I miss the days when people like Edge would have previews were they basically called the game out as being shit. It was a good heads up about the way it was going. I know the publishers/distributors can sulk and hardball -- I've been on the receiving end of it myself, with someone remarking "With previews like this, who needs enemies?" -- but I sort of wonder why the industry can't be more honest with readers.
Plus, if all the pre-release talk is scathing, maybe it gives the developers time to go back and fix what's wrong.
Again, apologies if I mistook previous Joystiq's coverage for positive buzz.
Mar 10th 2011 12:53AM @PointlessPuppies "It was literally the way Ubisoft expected people to play it."
So, again, if Nintendo releases an advertising campaign that says it expects everyone to play Mario Kart while completely drunk (and I wouldn't even refute it as a common state in which to play it), that suddenly means the game content is adults-only?
Regardless, Ubisoft already stated that the game is aimed at adults and isn't aimed at children. Just because the content isn't objectionable doesn't mean that it's suddenly for children. The documentary Ascent of Man isn't R-rated but that doesn't mean it's for children either.
"This doesn't imply in the least bit that the rating is suddenly supposed to be used for its target demographic instead of what's suitable for what age."
But this is how everyone took it. I even had one man, a video game developer of all things, decry it and qualified it by stating that the Wii was for kids thus the game must be for kids. It didn't matter that the game wasn't aimed at kids; it was rated as being okay for 12+ and suddenly that meant it was aimed at 12+.
"Something that at face value SEEMS harmless but is actually of adult nature, and the rating board is required only to rate the face value."
I suppose you resent the large amount of "innuendo" in family movies such as Shrek, then -- and feel that they should have adult ratings? What seems harmless usually is because it flies over the heads of little children -- even if they were intended to play the game, which they are not.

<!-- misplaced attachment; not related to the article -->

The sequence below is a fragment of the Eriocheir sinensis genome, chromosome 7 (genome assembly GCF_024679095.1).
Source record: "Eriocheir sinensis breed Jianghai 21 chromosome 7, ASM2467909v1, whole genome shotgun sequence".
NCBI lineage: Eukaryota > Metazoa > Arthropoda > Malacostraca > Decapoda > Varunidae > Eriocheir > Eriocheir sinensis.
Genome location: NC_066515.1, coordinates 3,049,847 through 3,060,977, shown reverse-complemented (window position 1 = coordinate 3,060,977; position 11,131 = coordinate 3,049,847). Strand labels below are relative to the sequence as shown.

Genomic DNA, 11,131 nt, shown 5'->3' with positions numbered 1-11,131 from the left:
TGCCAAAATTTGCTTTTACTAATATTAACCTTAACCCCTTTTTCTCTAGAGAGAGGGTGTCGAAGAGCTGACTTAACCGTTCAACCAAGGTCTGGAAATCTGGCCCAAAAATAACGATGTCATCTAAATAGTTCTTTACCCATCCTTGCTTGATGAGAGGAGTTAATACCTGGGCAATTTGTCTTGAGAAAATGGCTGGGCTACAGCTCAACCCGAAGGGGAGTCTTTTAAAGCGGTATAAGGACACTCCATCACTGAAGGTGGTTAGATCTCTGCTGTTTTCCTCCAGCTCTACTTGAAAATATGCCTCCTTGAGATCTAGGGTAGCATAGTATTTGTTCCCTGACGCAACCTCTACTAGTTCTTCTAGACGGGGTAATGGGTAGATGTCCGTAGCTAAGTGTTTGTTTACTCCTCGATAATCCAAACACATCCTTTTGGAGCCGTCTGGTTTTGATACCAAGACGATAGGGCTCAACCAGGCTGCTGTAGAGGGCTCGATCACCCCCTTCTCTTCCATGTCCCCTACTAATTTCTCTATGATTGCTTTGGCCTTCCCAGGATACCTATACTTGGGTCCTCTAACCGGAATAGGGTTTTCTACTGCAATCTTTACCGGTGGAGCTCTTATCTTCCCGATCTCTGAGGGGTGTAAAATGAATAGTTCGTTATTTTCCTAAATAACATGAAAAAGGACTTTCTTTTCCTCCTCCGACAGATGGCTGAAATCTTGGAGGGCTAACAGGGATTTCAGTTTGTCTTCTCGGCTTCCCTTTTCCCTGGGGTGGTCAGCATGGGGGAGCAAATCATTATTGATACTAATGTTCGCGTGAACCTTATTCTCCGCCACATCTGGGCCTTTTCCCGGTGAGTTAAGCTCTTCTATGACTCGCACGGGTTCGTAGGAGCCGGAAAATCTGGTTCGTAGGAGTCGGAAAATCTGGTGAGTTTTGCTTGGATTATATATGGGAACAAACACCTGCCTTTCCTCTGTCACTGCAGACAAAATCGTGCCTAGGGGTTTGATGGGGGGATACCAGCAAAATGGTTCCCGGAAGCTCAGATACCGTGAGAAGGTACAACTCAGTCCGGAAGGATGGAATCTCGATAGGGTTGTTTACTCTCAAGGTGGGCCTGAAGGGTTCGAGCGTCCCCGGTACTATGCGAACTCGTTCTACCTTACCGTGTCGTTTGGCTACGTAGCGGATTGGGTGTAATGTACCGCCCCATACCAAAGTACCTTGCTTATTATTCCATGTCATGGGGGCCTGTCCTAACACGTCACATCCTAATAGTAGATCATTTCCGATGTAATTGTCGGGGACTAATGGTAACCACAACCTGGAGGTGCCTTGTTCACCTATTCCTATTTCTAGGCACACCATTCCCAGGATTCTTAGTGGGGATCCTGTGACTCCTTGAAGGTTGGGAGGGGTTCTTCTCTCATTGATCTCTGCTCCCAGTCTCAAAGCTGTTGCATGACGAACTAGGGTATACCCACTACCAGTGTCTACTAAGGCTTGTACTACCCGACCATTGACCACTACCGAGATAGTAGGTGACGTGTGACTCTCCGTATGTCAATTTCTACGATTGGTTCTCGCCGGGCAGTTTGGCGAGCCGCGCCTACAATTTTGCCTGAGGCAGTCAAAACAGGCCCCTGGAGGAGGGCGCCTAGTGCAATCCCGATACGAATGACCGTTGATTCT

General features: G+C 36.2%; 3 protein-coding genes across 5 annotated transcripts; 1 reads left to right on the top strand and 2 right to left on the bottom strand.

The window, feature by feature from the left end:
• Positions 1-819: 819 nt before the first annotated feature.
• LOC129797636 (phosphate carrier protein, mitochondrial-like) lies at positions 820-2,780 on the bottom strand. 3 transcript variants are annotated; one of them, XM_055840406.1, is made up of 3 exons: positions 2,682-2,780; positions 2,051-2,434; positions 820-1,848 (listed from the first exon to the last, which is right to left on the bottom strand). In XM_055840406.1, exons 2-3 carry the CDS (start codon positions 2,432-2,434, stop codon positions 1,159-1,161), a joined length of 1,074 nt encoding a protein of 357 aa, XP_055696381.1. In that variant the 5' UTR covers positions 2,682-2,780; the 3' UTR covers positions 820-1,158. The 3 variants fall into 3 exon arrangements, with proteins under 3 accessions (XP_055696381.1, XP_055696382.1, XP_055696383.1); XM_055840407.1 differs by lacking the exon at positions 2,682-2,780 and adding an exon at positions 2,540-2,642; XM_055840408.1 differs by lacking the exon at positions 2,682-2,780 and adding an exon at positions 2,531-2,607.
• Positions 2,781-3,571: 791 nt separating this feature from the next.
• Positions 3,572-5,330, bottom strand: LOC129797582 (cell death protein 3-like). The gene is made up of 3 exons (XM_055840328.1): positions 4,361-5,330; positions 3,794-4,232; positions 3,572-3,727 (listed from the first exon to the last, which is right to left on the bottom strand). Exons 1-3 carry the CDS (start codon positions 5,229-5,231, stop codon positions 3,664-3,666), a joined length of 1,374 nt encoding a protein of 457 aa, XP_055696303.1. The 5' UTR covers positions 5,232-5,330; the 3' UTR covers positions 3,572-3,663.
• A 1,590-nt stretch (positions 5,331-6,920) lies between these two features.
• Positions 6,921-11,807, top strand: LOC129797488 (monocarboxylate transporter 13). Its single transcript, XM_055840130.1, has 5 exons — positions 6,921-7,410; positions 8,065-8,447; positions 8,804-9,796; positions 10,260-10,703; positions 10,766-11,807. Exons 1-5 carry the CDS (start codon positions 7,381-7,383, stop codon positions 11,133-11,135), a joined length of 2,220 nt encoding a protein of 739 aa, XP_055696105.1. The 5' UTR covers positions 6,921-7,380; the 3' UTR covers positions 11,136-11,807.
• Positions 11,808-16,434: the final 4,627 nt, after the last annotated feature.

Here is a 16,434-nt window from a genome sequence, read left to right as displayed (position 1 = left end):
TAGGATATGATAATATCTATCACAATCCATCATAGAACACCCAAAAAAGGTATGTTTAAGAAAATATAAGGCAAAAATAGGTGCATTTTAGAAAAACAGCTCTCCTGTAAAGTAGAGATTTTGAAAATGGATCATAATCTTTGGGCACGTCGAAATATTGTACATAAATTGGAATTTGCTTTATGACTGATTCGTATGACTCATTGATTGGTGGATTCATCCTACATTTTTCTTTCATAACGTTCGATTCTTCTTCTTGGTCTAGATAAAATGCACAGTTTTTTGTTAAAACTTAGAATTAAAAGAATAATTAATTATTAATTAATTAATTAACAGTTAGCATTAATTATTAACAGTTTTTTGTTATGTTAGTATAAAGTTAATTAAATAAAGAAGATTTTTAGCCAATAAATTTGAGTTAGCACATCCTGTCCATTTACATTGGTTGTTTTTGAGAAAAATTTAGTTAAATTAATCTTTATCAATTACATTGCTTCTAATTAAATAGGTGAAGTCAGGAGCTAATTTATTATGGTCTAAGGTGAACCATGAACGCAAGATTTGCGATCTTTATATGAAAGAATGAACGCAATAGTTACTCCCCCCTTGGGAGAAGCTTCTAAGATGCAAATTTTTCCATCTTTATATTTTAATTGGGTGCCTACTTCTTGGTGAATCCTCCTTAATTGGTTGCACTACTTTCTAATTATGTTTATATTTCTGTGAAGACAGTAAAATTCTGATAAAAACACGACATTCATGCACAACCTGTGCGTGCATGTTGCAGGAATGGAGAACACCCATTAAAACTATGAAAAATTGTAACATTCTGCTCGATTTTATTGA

"Saying the implications of the ratings on the box are going to be completely turned upside down just because of this particular case is making mountains out of molehills."
This simply shows that the Daily Mirror and its ilk can get its way if it moans hard enough. Same with Rule of Rose. It's happened before, it will happen again.
I guess no one will care as long as they are "shit games", though. Hurrumph.
Mar 9th 2011 11:15PM I'm saddened by the precedent this sets on so many levels.
Firstly, it seems that a rating is no longer a guide to whom the content is unsuitable for but now a determining of what the target demographic is. It's almost if they're saying that Gran Turismo 5 is aimed at three-year-olds.
Secondly, it seems that the content of the game is irrelevant to the marketing campaign. From all evidence I've seen, there is nothing in We Dare that is an adult's-only affair (especially if this video is to be believed: http://www.youtube.com/watch?v=kK8JhYS69Hw) and it's all just a bunch of marketing guff. (The NiGHTS rip-off doesn't seem to demand spanking, for example.) If Nintendo had an add campaign that showed people drinking while playing Mario Kart, does that suddenly make Mario Kart an adult's-only game?
Lastly, it shows that vocal ignorance and knee-jerk reactions will always win out at the end of the day.
The game looked crap, yes, but it's another notch on the belt for the same overzealous Luddites who got things like Rule of Rose yanked from release as well. We shouldn't let this kind of thing snowball...